A new ransomware has been discovered that installs DiskCryptor on the infected computer and reboots your computer. On reboot, victims will be greeted with a custom ransom note that explains that their disk has been encrypted and how to pay the ransom.
DiskCryptor is a encryption program that encrypts the whole disk and then prompts the user to enter a password on reboot. This password prompt occurs before Windows even starts and a user must enter the password to decrypt the drive and start the computer's normal boot process.
Discovered by MalwareHunterTeam, this ransomware is being run manually or called by another script as it requires an argument to be passed to the program, which is used as the password for DiskCryptor. It is also possible that the attackers are hacking into Remote Desktop Services and installing the ransomware manually.
During the installation process, a log file will be created at C:\Users\Public\myLog.txt that shows the current stage of the encryption process.
Once the entire drive has been encrypted, it will reboot the computer and the victim will be shown a ransom note to contact firstname.lastname@example.org for payment instructions. It will then sit there waiting for the user to enter the decryption password.
BleepingComputer has contacted the email listed by the ransom note, but had not heard back at the time of this publication.
This is not the first time we have seen DiskCryptor used with ransomware.
In 2016, we saw the first use of DiskCryptor in a ransom infection called HDDCryptor, which has also been called Mamba. These ransomware infections also used custom ransom notes after encrypting the computer, but it does not appear that the current ransomware variant is affiliated with these older families.
The most publicized victim of a DiskCryptor infection was in November 2016 when 2,112 computers belonging to the San Francisco Municipal Railway system were infected with the Mamba ransomware. This effectively shut down their payment systems and caused the railway to allow passengers to use the trains for free over a weekend.
In order to protect yourself from this ransomware, or from any variant, it is important that you use good computing habits and security software. First and foremost, you should always have a reliable and tested backup of your data that can be restored in the case of an emergency, such as a ransomware attack.
As this ransomware may be installed via hacked Remote Desktop services, it is very important to make sure RDP is locked down correctly. This includes making sure that no computers running remote desktop services are connected directly to the Internet. Instead place computers running remote desktop behind VPNs so that they are only accessible to those who have VPN accounts on your network.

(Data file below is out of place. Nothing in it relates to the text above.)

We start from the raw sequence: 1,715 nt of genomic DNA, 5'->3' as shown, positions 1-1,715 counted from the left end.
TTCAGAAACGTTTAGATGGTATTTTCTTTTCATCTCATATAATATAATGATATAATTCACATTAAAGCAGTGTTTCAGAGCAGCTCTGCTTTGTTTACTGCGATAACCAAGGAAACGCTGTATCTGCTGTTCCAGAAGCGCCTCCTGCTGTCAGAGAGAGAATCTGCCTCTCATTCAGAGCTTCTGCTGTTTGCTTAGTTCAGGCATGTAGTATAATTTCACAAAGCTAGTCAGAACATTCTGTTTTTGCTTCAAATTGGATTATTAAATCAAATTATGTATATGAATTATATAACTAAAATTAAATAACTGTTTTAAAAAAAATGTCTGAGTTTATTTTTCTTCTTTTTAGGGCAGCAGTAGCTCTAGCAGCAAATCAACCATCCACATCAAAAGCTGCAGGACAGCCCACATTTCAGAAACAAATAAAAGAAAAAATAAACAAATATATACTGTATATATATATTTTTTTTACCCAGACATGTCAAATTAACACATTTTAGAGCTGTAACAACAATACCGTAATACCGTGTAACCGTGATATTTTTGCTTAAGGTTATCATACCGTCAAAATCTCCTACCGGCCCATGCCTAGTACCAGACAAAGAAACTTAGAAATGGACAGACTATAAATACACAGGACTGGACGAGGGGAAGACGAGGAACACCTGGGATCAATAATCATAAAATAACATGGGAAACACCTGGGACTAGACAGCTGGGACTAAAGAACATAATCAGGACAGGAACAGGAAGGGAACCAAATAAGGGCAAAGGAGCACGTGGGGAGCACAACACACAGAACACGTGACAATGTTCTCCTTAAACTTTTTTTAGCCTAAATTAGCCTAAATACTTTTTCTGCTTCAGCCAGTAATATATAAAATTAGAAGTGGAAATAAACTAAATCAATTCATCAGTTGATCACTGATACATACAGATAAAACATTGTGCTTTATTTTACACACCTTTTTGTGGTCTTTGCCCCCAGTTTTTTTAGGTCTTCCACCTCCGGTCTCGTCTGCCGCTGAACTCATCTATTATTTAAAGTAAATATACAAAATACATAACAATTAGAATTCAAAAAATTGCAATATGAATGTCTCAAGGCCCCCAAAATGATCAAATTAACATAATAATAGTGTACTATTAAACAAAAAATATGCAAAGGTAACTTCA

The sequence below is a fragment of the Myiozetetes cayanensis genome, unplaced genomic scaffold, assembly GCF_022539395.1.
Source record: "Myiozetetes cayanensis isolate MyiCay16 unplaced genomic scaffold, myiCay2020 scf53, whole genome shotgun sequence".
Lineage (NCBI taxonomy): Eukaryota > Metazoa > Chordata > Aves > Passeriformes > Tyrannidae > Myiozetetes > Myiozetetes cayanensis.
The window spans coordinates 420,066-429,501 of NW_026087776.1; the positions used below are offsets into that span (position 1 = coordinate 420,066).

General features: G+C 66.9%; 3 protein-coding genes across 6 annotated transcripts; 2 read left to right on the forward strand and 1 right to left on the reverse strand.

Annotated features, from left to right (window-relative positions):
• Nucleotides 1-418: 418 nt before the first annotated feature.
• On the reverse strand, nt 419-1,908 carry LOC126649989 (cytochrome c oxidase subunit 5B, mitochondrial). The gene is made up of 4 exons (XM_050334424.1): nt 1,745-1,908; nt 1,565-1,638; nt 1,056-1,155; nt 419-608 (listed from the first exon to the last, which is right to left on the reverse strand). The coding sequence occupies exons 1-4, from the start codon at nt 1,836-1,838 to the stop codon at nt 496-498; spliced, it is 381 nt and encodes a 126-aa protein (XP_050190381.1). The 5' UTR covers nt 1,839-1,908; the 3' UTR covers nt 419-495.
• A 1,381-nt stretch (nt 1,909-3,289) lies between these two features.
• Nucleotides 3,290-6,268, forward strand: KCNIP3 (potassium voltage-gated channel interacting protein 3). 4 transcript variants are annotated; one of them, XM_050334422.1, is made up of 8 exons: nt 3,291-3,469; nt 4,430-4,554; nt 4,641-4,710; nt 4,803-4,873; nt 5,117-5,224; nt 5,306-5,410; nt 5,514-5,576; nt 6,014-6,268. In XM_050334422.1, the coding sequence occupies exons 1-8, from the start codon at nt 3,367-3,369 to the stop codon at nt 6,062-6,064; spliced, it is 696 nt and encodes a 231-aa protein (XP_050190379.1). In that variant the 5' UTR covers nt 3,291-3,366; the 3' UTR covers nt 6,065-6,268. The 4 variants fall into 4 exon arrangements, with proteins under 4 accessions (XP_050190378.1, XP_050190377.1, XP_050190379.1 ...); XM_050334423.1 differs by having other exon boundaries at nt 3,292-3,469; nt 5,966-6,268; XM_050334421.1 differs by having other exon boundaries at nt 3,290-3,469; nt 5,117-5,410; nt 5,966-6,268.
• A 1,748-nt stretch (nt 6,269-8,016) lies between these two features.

It is also important to setup proper account lockout policies so that it makes it difficult for accounts to be brute forced over Remote Desktop Services.
For more detailed information, please see our guide on locking down Remote Desktop Services.
You should also have security software that incorporates behavioral detections to combat ransomware and not just signature detections or heuristics. For example, Emsisoft Anti-Malware and Malwarebytes Anti-Malware both contain behavioral detection that can prevent many, if not most, ransomware infections from encrypting a computer.
Last, but not least, make sure you practice the following good online security habits, which in many cases are the most important steps of all:
For a complete guide on ransomware protection, you visit our How to Protect and Harden a Computer against Ransomware article.
C:\Users\Public\dcapi.dll C:\Users\Public\dccon.exe C:\Users\Public\dcinst.exe C:\Users\Public\dcrypt.sys C:\Users\Public\myConf.txt C:\Users\Public\myLog.txt
HKLM\SYSTEM\CurrentControlSet\services\dcrypt HKLM\SYSTEM\CurrentControlSet\services\dcrypt\Type 1 HKLM\SYSTEM\CurrentControlSet\services\dcrypt\Start 0 HKLM\SYSTEM\CurrentControlSet\services\dcrypt\ErrorControl 3 HKLM\SYSTEM\CurrentControlSet\services\dcrypt\ImagePath system32\drivers\dcrypt.sys HKLM\SYSTEM\CurrentControlSet\services\dcrypt\DisplayName DiskCryptor driver HKLM\SYSTEM\CurrentControlSet\services\dcrypt\Group Filter HKLM\SYSTEM\CurrentControlSet\services\dcrypt\DependOnService FltMgr HKLM\SYSTEM\CurrentControlSet\services\dcrypt\config HKLM\SYSTEM\CurrentControlSet\services\dcrypt\config\Flags 1408 HKLM\SYSTEM\CurrentControlSet\services\dcrypt\config\Hotkeys BINARY SIZE=16 MD5=4AE71336E44BF9BF79D2752E234818A5 HKLM\SYSTEM\CurrentControlSet\services\dcrypt\config\sysBuild 846 HKLM\SYSTEM\CurrentControlSet\services\dcrypt\Instances HKLM\SYSTEM\CurrentControlSet\services\dcrypt\Instances\DefaultInstance dcrypt HKLM\SYSTEM\CurrentControlSet\services\dcrypt\Instances\dcrypt HKLM\SYSTEM\CurrentControlSet\services\dcrypt\Instances\dcrypt\Altitude 87150 HKLM\SYSTEM\CurrentControlSet\services\dcrypt\Instances\dcrypt\Flags 0
You have been Hacked, ALL Data Encrypted,Contact For Key Our Email : email@example.com YourID: [executable name] Your Hostname: [computer name] Enter Key :